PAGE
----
When it comes to meals, I generally begin with a salad (with a light vinaigrette and a mix of toasted seeds), avocados with lemon (and sometimes trout eggs), raw grated beets with orange juice and ras-el-hanout, or, in the winter, a vegetable soup that I’ll serve two to three days in a row.
For the main dish, I often serve small fish (such as sardines or mackerel), chicken cutlets, red meat only once a week. I also make savory tarts, pasta or risotto with lots of vegetables (it’s the best way to get reluctant children to eat them). And I don’t make dessert : they have a choice between yogurt and fruit. I sometimes make dishes in double or triple amounts, and freeze the extra for days when I’m in a hurry.
Have you found ways to involve your children in the cooking/baking process?
Baking is the easiest by far. They love to stir, whisk, pour, and of course, lick the last few drops of batter or melted chocolate. Baking a cake is an ideal activity for rainy weekend days. We also often make meatballs, samosas, ravioli. Anything that reminds them of crafts (shaping, cutting, pasting) works well because the gestures are familiar.
I take them to the greenmarket on Sunday morning (Bastille or Aligre) so they can see the vegetables, fruits, and fish, and pick them out with me. That way they’re part of the process, and they feel invested. When we get back from the market, I have them do meticulous jobs such as peeling fava beans, prepping artichokes, and even removing the bones from fish fillets with tweezers! I praise them a lot and call them my “super little chefs”. And I’m starting to trust them with knives and the stove.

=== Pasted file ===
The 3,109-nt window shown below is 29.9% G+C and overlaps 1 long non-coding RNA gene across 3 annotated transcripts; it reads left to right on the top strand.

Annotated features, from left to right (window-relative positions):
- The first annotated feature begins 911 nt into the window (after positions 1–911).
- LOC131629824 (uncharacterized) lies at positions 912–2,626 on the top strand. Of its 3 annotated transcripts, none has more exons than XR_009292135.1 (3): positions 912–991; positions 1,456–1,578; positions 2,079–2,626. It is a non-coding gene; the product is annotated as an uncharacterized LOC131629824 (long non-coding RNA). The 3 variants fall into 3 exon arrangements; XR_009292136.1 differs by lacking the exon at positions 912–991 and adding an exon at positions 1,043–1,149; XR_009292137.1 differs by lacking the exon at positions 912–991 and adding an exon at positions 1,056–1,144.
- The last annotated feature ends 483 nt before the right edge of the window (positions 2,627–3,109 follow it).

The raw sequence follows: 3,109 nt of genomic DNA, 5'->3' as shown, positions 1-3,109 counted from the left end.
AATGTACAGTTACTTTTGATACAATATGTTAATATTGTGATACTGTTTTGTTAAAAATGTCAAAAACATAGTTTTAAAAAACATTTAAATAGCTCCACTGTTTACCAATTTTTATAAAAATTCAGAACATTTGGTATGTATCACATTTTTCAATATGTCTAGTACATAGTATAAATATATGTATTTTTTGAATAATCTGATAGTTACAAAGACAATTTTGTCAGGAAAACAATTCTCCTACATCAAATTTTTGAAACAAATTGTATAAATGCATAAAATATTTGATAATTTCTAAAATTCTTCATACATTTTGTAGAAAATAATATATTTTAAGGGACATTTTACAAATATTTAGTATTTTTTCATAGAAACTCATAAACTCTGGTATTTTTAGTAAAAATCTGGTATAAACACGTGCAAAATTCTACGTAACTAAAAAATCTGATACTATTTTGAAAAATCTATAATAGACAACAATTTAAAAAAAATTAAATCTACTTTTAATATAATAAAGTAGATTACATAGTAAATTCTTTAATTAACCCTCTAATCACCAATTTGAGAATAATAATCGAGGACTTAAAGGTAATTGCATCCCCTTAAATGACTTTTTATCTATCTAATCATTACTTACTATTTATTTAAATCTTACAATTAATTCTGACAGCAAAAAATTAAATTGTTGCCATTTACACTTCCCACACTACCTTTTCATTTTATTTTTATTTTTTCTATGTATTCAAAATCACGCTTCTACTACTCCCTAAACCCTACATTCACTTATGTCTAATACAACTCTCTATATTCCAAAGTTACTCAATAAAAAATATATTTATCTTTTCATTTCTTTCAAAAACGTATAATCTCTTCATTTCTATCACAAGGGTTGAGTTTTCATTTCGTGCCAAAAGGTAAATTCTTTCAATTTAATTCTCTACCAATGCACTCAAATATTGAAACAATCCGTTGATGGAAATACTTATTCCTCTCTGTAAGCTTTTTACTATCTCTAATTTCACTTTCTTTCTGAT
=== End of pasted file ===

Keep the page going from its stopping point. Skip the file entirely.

But the best way to get children to take part in the preparation and the actual eating is to grow your own food — on the windowsill if there’s no garden. If it’s “their” tomatoes, their basil, their fresh garlic, their radishes, their green beans, they’ll want to prepare them themselves, eat them, share them, have others taste them. They get a sense of the cycle of life, and they’re proud and happy! It’s fail-proof, and I recommend it to all parents, even with a simple pot and a handful of seeds. The effect is tremendous.
As someone who’s passionate about food, can you talk about the joys and challenges of feeding your kids, and how you go about teaching them to be happy, adventurous eaters?
It’s joys, mostly. The joy of having them taste and taste again, of my daughter who says, “You know, I actually love leeks” after hating them several times, my son who delights in grilled artichokes, bottarga, spring onions, raw marinated anchovies — all tastes that aren’t obvious for children. The joy of finding solutions for things to be good — good to eat and good for you. Trying things, such as wheat germ or brewer’s yeast on salads, or all kinds of herbs and spices, which they turn out to love.
The challenge is to never force them, but still encourage them to taste before they say no. In the end, I do force them a little so they’ll taste at least one bite, but more often than not they’ll taste and move on to finish the whole plate.
The greatest pleasure, I think, is sharing meals. We’ve been eating together at the table ever since they were small. I never make them eat before the grown-ups. They eat the same things we do, at the same time we do. The shared meal is an essential value for us. It fosters connection, well-being, conversation, discovery, and love.